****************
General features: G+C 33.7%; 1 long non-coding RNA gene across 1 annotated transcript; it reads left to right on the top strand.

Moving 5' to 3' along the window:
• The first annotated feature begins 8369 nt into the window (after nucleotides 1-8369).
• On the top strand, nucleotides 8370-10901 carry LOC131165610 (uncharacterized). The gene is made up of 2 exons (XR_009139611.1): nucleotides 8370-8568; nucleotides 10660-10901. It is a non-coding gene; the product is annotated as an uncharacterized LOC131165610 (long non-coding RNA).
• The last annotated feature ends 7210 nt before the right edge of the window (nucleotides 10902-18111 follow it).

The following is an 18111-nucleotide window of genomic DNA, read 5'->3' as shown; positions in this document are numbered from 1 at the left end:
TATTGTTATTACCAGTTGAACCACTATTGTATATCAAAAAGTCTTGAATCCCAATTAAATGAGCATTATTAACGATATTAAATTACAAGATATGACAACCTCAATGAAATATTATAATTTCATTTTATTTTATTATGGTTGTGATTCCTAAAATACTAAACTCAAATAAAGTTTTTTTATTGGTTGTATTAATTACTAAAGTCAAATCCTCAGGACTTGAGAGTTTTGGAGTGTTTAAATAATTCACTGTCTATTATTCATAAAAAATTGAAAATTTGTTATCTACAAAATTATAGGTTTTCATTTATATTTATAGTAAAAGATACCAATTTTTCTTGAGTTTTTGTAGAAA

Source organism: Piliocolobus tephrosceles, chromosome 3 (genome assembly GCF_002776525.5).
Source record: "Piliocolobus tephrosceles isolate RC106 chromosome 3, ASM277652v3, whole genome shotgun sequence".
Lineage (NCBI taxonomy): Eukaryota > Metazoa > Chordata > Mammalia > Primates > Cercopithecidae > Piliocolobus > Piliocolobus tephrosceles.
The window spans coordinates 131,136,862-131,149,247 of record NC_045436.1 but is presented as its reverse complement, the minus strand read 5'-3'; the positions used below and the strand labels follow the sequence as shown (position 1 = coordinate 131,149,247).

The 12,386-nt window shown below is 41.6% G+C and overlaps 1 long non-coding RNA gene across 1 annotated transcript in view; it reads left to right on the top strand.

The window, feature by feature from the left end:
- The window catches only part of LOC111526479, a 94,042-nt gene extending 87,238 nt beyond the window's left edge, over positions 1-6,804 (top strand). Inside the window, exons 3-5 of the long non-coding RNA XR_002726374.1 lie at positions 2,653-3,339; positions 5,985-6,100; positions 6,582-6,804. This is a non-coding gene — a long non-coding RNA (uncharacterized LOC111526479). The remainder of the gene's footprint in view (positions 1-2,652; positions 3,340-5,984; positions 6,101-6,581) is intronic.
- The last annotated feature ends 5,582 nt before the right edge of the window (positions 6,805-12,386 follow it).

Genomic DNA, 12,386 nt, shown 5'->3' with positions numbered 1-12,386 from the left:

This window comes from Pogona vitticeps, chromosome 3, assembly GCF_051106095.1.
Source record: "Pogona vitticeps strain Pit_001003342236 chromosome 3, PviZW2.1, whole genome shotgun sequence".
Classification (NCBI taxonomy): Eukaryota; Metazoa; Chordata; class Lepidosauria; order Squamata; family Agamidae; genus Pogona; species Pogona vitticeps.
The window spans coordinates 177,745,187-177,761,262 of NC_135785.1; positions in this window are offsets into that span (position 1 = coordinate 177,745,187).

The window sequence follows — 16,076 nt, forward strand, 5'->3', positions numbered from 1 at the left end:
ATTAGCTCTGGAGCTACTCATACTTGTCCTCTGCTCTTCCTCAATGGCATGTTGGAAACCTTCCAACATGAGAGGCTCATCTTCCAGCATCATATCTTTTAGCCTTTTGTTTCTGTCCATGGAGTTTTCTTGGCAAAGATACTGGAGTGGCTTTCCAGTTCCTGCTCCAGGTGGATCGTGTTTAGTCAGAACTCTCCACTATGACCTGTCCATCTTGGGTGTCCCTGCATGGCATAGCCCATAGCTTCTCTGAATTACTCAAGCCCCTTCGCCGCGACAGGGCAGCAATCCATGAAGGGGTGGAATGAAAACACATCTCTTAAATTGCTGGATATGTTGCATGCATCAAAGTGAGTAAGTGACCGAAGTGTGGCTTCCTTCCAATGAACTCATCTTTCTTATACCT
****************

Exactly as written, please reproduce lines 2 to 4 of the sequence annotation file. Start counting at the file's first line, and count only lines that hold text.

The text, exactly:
Moving 5' to 3' along the window:
• The first annotated feature begins 8369 nt into the window (after nucleotides 1-8369).
• On the top strand, nucleotides 8370-10901 carry LOC131165610 (uncharacterized). The gene is made up of 2 exons (XR_009139611.1): nucleotides 8370-8568; nucleotides 10660-10901. It is a non-coding gene; the product is annotated as an uncharacterized LOC131165610 (long non-coding RNA).